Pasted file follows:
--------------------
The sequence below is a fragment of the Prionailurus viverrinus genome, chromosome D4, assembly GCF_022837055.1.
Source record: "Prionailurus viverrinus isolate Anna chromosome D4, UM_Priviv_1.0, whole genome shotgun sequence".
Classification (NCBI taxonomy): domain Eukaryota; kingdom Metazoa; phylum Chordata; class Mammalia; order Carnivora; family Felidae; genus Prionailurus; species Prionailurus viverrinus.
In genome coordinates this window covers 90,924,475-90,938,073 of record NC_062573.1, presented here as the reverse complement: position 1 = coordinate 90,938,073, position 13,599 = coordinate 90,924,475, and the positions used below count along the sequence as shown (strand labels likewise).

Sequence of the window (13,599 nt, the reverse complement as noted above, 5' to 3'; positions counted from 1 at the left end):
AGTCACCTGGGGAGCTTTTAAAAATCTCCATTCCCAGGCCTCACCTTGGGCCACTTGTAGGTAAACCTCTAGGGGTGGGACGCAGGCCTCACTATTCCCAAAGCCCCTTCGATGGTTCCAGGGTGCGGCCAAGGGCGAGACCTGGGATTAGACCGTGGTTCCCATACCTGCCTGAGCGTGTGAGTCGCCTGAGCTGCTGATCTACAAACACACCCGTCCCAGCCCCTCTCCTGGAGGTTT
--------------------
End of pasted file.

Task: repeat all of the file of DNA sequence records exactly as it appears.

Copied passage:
The sequence below is a fragment of the Prionailurus viverrinus genome, chromosome D4, assembly GCF_022837055.1.
Source record: "Prionailurus viverrinus isolate Anna chromosome D4, UM_Priviv_1.0, whole genome shotgun sequence".
Classification (NCBI taxonomy): domain Eukaryota; kingdom Metazoa; phylum Chordata; class Mammalia; order Carnivora; family Felidae; genus Prionailurus; species Prionailurus viverrinus.
In genome coordinates this window covers 90,924,475-90,938,073 of record NC_062573.1, presented here as the reverse complement: position 1 = coordinate 90,938,073, position 13,599 = coordinate 90,924,475, and the positions used below count along the sequence as shown (strand labels likewise).

Sequence of the window (13,599 nt, the reverse complement as noted above, 5' to 3'; positions counted from 1 at the left end):
AGTCACCTGGGGAGCTTTTAAAAATCTCCATTCCCAGGCCTCACCTTGGGCCACTTGTAGGTAAACCTCTAGGGGTGGGACGCAGGCCTCACTATTCCCAAAGCCCCTTCGATGGTTCCAGGGTGCGGCCAAGGGCGAGACCTGGGATTAGACCGTGGTTCCCATACCTGCCTGAGCGTGTGAGTCGCCTGAGCTGCTGATCTACAAACACACCCGTCCCAGCCCCTCTCCTGGAGGTTT